China’s Bitcoin Mining Hub Shut Down Cryptocurrency Project

A visual representation of the cryptocurrency Bitcoin.

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Guangzhou, China — The Inner Mongolia region of China plans to ban new cryptocurrency mining projects and suspend existing activities to reduce energy consumption.

Bitcoin is based on a decentralized network. That is, it is not issued by a single entity like a central bank. Transactions recorded in a public ledger called the blockchain need to be “verified” by the miner.

These miners run dedicated computers to solve complex mathematical puzzles that effectively enable the occurrence of Bitcoin transactions. Miners receive Bitcoin as a reward, which is an incentive.

However, computers are so powerful that they consume a lot of energy.

According to the Cambridge Bitcoin Power Consumption Index, a project at the University of Cambridge, Bitcoin mining consumes an estimated 128.84 terawatt-hours of energy annually. This is more than the whole country such as Ukraine and Argentina.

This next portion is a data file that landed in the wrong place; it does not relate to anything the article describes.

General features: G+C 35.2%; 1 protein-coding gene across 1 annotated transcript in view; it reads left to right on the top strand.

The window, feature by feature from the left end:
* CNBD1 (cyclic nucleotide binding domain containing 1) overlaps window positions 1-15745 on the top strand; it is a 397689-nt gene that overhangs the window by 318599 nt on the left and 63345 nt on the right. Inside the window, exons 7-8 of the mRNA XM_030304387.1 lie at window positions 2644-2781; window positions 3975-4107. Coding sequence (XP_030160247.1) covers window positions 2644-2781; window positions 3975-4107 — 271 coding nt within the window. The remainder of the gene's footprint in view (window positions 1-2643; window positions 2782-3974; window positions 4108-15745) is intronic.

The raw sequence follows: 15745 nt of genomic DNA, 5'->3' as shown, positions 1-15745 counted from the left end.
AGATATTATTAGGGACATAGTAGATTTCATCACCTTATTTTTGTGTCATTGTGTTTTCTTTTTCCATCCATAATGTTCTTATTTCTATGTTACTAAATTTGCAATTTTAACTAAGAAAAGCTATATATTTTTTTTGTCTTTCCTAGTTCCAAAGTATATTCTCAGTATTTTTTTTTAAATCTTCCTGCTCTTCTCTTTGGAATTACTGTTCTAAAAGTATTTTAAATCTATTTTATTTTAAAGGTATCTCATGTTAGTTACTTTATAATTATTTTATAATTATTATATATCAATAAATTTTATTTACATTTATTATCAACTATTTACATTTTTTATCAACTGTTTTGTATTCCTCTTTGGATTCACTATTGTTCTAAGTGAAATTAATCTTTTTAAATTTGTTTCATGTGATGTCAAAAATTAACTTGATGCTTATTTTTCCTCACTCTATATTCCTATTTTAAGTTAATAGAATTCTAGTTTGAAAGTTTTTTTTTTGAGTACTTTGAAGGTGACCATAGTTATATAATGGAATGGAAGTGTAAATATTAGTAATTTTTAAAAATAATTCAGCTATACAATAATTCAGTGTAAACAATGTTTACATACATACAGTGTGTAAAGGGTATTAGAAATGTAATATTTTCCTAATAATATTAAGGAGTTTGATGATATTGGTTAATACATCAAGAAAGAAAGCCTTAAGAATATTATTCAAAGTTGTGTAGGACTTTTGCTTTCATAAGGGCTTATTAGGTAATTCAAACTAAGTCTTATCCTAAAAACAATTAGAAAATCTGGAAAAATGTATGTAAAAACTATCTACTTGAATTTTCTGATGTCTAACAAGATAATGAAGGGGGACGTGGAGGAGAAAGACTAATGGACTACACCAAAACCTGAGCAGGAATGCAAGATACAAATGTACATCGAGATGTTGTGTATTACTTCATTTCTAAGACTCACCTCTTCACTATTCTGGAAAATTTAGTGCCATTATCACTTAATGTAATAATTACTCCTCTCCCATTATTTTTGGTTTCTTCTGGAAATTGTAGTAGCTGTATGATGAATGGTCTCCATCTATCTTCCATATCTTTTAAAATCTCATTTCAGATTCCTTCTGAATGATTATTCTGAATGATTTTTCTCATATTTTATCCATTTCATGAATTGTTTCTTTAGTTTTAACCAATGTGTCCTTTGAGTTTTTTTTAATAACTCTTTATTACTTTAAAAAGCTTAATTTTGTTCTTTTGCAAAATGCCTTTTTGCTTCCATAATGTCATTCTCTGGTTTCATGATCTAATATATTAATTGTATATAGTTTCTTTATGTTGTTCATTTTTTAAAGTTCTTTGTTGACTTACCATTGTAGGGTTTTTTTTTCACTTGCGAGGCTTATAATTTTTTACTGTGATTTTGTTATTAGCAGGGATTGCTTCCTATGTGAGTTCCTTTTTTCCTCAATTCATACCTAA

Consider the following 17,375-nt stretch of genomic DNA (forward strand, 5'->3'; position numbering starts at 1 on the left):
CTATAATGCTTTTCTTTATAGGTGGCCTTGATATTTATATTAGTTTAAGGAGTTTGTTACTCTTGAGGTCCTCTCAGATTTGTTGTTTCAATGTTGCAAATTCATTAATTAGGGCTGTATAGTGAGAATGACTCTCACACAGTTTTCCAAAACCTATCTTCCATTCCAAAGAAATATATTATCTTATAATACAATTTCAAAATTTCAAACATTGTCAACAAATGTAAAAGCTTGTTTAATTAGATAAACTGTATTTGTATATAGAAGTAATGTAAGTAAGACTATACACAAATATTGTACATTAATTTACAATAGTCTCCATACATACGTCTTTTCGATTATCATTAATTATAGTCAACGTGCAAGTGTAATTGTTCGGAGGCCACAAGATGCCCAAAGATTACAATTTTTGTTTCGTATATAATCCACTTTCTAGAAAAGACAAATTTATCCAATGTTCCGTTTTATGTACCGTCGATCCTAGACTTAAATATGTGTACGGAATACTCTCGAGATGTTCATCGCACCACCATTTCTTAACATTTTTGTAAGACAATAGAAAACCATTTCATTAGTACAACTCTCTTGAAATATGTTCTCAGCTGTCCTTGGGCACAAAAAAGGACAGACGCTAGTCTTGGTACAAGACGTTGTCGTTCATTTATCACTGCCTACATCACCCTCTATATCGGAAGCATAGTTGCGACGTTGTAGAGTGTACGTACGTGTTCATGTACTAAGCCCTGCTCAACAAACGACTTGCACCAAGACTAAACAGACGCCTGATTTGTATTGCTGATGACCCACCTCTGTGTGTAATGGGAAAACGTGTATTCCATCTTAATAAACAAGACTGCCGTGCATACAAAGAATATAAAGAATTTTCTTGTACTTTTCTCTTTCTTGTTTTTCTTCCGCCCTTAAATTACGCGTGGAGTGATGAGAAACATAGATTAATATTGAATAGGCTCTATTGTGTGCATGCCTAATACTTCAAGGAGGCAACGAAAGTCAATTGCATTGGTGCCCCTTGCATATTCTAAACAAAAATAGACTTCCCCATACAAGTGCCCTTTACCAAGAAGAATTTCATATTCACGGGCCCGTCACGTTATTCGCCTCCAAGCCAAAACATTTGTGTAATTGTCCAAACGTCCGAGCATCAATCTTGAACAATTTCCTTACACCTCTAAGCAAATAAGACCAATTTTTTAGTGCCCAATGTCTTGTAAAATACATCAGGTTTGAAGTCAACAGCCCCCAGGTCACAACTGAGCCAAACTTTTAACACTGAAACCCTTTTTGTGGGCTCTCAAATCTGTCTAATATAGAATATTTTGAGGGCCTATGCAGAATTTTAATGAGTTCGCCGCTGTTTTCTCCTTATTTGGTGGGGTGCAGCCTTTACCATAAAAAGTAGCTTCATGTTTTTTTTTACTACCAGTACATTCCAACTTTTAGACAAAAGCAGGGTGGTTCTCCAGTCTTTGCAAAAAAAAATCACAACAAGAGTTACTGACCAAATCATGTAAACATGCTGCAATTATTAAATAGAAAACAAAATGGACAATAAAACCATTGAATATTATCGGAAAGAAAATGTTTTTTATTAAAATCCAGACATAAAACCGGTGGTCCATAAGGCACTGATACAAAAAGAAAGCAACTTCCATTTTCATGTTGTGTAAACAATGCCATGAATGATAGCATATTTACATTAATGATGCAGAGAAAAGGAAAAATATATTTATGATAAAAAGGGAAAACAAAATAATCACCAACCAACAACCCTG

China accounts for about 65% of the world’s total Bitcoin mining — due to its low energy, Inner Mongolia alone accounts for about 8%. By comparison, the United States accounts for 7.2% of the world’s Bitcoin mining.

However, not all cryptocurrencies work like Bitcoin.

The Inner Mongolia Autonomous Region, located in northern China, was scolded by Beijing in 2019 for failing to meet the central government’s assessment targets for energy use. In response, the Regional Development Reform Commission has planned to reduce energy consumption.

Part of those plans will include shutting down existing cryptocurrency mining projects by April 2021 and not approving new projects. It also includes a reassessment of other energy-intensive industries such as steel and coal.

The Chinese government has boosted the development of the blockchain technology that underlies Bitcoin, but it seems to crack down on the digital currency itself. In 2017, Beijing banned the initial coin offering, a way to raise money by issuing digital tokens. The government is also cracking down on businesses involved in cryptocurrency operations such as exchanges.

China is also pushing for becoming more environmentally friendly. Xi Jinping President last year, the country with the goal the peak of carbon dioxide emissions in 2030, was said to be a carbon neutral target until 2060.

China’s Bitcoin Mining Hub Shut Down Cryptocurrency Project

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